NOT FOR PUBLICATION
D.C. No. 3:17-cv-06058-MAT MEMORANDUM Appeal from the United States District Court for the Western District of Washington
Mary Alice Theiler, Magistrate Judge, Presiding Submitted February 7, 2020 Seattle, Washington Before: M. SMITH and N.R. SMITH, Circuit Judges, and TUNHEIM, District Judge.
This disposition is not appropriate for publication and is not precedent except as provided by Ninth Circuit Rule 36-3.
The panel unanimously concludes this case is suitable for decision without oral argument. See Fed. R. App. P. 34(a)(2).
The Honorable John R. Tunheim, Chief United States District Judge for the District of Minnesota, sitting by designation.
Andrea Garner appeals the denial of her application for Social Security disability benefits. We have jurisdiction under 28 U.S.C. § 1291, and affirm.
We "review the district court's decision sustaining the [Administrative Law Judge's ("ALJ")] denial of social security benefits de novo and can reverse only if the ALJ's findings are based on legal error or are not supported by substantial evidence in the record." Attmore v. Colvin, 827 F.3d 872, 875 (9th Cir. 2016). "Substantial evidence means more than a mere scintilla, but less than a preponderance. It means such relevant evidence as a reasonable mind might accept as adequate to support a conclusion." Revels v. Berryhill, 874 F.3d 648, 654 (9th Cir. 2017) (quoting Desrosiers v. Sec'y of Health & Human Servs., 846 F.2d 573, 576 (9th Cir. 1988)). Additionally, we "may not reverse an ALJ's decision on account of a harmless error." Buck v. Berryhill, 869 F.3d 1040, 1048 (9th Cir. 2017). 1. The ALJ did not err in evaluating the medical evidence. Contrary to Garner's assertions, the record shows that the ALJ considered the limitations specified in Dr. Wingate's testimony when determining Garner's Residual Functional Capacity ("RFC"). Moreover, even assuming the ALJ's determination was in error, Garner has not carried her burden to show that such error was harmful. See Molina v. Astrue, 674 F.3d 1104, 1111 (9th Cir. 2012). Indeed, Garner has failed to show how Dr. Wingate's opinion is inconsistent with the ALJ's RFC assessment or should lead to a different result than that reached by the ALJ.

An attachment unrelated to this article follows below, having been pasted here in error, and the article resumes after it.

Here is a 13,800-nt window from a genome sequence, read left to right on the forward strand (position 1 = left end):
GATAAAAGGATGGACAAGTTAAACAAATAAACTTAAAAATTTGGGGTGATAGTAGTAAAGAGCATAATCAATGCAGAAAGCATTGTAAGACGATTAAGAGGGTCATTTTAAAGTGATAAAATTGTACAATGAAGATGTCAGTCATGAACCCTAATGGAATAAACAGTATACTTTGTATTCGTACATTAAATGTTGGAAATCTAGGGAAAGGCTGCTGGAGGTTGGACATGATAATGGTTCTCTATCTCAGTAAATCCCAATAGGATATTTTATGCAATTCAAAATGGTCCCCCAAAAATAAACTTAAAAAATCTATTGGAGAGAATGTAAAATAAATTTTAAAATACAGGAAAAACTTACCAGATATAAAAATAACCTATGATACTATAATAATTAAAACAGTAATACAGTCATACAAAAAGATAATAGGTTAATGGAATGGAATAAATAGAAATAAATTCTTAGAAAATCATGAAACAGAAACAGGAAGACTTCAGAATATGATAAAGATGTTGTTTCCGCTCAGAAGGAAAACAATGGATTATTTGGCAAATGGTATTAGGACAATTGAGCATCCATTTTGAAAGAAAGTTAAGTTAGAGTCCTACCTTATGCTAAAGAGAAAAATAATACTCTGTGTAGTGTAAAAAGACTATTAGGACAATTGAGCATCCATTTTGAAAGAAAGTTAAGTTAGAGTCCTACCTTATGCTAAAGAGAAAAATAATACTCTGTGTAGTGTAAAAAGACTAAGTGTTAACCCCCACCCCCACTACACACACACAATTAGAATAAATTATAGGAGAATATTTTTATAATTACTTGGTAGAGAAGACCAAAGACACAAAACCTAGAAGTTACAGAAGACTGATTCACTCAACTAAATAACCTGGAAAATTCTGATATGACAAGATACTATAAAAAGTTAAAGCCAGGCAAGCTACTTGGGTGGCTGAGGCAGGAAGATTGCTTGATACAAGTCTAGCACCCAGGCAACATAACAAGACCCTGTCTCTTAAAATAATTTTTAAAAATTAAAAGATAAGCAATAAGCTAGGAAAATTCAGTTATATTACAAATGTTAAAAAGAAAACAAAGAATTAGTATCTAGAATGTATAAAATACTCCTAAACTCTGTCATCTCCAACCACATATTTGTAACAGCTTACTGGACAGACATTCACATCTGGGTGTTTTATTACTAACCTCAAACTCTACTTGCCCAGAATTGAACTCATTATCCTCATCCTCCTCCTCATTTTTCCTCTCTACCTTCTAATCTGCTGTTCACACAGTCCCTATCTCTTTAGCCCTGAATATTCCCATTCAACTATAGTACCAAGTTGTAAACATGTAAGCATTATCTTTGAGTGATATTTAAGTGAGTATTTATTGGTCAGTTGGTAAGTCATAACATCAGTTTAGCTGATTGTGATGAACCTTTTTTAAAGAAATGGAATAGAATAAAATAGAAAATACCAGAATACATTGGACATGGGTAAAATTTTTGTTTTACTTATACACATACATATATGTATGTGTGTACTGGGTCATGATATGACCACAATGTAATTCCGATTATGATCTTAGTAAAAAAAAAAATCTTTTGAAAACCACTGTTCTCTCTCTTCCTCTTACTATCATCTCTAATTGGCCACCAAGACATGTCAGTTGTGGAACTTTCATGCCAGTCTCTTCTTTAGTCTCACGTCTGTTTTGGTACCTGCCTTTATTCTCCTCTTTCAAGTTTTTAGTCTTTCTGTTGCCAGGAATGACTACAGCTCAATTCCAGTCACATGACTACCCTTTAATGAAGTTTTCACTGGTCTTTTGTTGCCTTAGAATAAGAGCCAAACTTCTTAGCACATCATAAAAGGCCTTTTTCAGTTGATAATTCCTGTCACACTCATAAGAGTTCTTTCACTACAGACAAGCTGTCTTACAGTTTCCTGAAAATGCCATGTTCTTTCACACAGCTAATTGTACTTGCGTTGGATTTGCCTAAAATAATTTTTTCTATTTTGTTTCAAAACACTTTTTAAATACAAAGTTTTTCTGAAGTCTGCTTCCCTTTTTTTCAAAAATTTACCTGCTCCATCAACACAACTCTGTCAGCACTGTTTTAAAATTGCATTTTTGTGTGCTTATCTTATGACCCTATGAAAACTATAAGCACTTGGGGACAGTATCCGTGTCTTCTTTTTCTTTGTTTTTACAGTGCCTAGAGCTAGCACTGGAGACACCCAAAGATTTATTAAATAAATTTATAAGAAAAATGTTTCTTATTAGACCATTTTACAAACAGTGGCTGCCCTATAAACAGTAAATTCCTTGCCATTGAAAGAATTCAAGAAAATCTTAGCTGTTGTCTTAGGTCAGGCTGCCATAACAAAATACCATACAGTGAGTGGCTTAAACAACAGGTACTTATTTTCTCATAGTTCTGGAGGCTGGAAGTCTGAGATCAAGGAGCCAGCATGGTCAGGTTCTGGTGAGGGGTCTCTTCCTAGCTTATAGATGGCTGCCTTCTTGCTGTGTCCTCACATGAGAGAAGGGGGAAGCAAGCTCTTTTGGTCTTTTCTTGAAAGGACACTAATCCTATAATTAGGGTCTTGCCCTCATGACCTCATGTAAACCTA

Nor did the ALJ err in finding Ms. Evans's statement unpersuasive. Although Ms. Evans, a mental health counselor, was not considered an "[a]cceptable medical source" pursuant to the relevant regulations, see Molina, 674 F.3d at 1111 (first alteration in original), the "ALJ [could] give less deference to 'other sources' only if the ALJ gives reasons germane to each witness for doing so," Revels, 874 F.3d at 655. The district court gave germane reasons for discounting Ms. Evans's statement. For example, the district court found Ms. Evans's statements unconvincing, because they were unaccompanied by treatment notes. Additionally, substantial evidence supports the ALJ's conclusion that the overall record did not document depression and anxiety to the degree described by Ms. Evans. Thus, because the ALJ gave germane reasons for finding Ms. Evans's statement unpersuasive, we affirm this determination.
At the time the ALJ issued a decision in Garner's case, the regulations distinguished between "[a]cceptable medical sources" and "[o]ther sources." 20 C.F.R. § 404.1513 (2016). The relevant provisions were rescinded in 2017. See Revisions to Rules Regarding the Evaluation of Medical Evidence, 82 Fed. Reg. 5,844, 5,865 (Jan. 18, 2017). All references to the Social Security Administration regulations herein are to the 2016 regulations unless otherwise noted.
Contrary to Garner's arguments, the ALJ had no affirmative duty to subpoena Ms. Evans's treatment notes. 20 C.F.R. § 404.950(d)(1) (noting that an ALJ "may, on his or her own initiative or at the request of a party, issue subpoenas" for information that would further develop the record (emphasis added)). In fact, the record makes clear that the ALJ satisfied her duty to make "every reasonable effort to help [Garner] get medical reports from [her] own medical sources," id. at § 404.1512(b)(1), when she made multiple requests for records from Ms. Evans. --------